We would often pass a small gun shop on the main highway about 15 miles south of our mountain hideaway. Every weekend when we would go up there, the shop would be closed — at least until one Labor Day weekend. As I drove by I noticed it was not only open but had a large sign saying: “20% off everything this weekend only.” I turned around and quickly went back, feeling I would probably never find anything I really wanted.

I walked into the shop, looked at the rifle racks behind the counter and spotted a straight gripped Marlin levergun. I asked the owner about it and his immediate response was: “Oh, you don’t want that thing. It’s not a .30-30, it is one of those .35 Remingtons.”

I tried not to get too excited as he handed me what he thought was a second class Marlin. I continued to remain very calm as I wrote the check. Finally, the straight-gripped .35 Remington, which had been on my bucket list for decades, could now be crossed off.

Another important bucket list item for John was this Custom King Gunsight Company Colt Single Action.

A King Custom

Another gun I have dreamed about for even longer was a custom sixgun by King Gunsight Co. D.W. King was a rifle marksman who was not satisfied with the sights available, so he decided to make his own. This was in the late 1920s and he formed the King Gun Sight Co. He not only provided rifle sights but did a brisk business applying custom sights to sixguns, especially for target shooters. The King Gun Sight Co. could not survive after the death of the founder and disappeared in the early 1950s.

Looking at pictures of his custom work will show his ideas were later incorporated into factory guns. King also did custom work such as cockeyed hammers and wide triggers both set up for a short action. Elmer Keith had his 7-1/2″ .44 Special Colt Single Action worked over by King and this classic sixgun was one I lusted after as a beginning shooter. In addition to ivory stocks Keith had his fitted with a barrel band front sight, a fully adjustable rear sight, and a King short action.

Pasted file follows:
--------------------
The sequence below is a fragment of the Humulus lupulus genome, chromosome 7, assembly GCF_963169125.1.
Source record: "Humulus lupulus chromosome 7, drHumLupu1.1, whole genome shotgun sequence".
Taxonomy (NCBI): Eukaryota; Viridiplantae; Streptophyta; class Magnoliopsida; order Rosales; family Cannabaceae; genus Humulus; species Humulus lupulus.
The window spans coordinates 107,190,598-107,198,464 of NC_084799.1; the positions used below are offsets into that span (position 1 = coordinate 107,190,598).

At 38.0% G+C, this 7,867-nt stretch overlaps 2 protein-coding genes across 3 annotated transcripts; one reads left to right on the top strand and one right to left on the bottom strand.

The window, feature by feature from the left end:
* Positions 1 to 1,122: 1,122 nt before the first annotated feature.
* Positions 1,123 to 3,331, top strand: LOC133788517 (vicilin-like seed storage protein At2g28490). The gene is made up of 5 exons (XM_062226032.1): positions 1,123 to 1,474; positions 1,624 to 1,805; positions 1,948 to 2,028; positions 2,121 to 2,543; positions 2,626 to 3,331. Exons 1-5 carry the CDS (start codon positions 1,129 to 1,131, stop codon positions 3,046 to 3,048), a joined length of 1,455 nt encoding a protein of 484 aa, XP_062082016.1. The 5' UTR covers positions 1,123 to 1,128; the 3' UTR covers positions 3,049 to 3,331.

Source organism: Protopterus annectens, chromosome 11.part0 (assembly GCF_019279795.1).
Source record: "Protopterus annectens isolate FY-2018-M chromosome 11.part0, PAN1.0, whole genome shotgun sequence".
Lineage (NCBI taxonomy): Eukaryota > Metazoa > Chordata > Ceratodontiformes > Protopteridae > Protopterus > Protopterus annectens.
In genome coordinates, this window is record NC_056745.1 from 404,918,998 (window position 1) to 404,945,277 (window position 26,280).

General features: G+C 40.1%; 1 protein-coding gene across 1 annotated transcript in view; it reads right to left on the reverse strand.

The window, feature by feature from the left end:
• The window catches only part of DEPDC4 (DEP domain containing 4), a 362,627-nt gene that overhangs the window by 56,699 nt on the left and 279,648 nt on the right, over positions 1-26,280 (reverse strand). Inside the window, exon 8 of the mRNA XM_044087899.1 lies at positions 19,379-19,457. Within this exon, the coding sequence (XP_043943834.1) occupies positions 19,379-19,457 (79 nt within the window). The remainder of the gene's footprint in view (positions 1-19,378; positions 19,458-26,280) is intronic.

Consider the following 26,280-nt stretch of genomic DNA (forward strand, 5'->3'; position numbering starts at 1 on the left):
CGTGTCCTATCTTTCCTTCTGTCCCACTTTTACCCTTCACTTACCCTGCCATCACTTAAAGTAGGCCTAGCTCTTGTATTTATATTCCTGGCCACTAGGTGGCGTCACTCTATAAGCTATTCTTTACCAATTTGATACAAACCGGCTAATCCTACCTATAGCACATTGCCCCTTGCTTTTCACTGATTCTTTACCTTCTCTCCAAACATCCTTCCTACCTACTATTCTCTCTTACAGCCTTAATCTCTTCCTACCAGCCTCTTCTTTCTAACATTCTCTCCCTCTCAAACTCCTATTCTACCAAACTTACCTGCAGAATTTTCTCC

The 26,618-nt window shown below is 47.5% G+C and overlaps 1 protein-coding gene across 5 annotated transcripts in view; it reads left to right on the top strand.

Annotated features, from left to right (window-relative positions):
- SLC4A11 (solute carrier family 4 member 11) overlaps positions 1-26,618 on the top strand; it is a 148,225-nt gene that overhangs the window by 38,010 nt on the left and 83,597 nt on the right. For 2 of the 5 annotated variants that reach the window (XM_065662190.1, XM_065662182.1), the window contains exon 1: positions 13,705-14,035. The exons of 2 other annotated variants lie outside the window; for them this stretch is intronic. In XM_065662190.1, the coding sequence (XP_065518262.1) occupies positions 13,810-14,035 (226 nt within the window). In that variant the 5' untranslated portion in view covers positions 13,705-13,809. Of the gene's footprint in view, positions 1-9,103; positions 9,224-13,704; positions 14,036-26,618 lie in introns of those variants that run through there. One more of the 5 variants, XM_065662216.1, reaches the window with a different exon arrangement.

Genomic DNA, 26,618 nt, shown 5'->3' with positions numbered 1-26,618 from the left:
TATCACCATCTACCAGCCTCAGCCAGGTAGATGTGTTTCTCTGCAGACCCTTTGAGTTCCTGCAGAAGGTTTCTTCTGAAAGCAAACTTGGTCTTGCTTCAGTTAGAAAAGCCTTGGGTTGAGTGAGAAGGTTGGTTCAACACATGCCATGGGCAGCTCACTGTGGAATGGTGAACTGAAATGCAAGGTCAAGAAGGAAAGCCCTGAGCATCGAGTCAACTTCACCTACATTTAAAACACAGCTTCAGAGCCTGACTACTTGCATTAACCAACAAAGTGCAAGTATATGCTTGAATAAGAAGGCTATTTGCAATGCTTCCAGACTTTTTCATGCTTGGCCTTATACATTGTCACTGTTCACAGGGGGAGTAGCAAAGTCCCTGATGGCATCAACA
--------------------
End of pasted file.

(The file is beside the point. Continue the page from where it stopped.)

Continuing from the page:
One of my best friends works in the local Cabela’s Gun Library and I have come up with some very cool sixguns over the years by stopping in occasionally. This trip he had a Colt to show me. Checking the serial number I found it was a Colt Single Action manufactured in 1921. It was chambered in .357 Magnum, which did not arrive until 1935, meaning sometime between 1935 and the beginning of WWII it was sent back to Colt to be converted to the then-relatively-new .357 Magnum with a 5-1/2″ barrel — but this was only the beginning!

The gun had also been turned over to the King Gun Sight Company for extensive custom work. Just as with Elmer Keith’s .44 Special, this one had the short action, cockeyed hammer, wide trigger, and a full-length rib which contained the King mirrored front sight and adjustable rear sight. Another bucket list firearm had been found!

Our bucket list, as well as life, can often be like the bucket Tex Ritter sang about. Sometimes our bucket is full and overflowing, sometimes it’s half-full, and sometimes it just has holes in it. My bucket list definitely has holes in it and I will never complete the whole list, however, I have been blessed beyond all measure and when I pass, the bucket list will still not be complete — but I have certainly enjoyed the trip.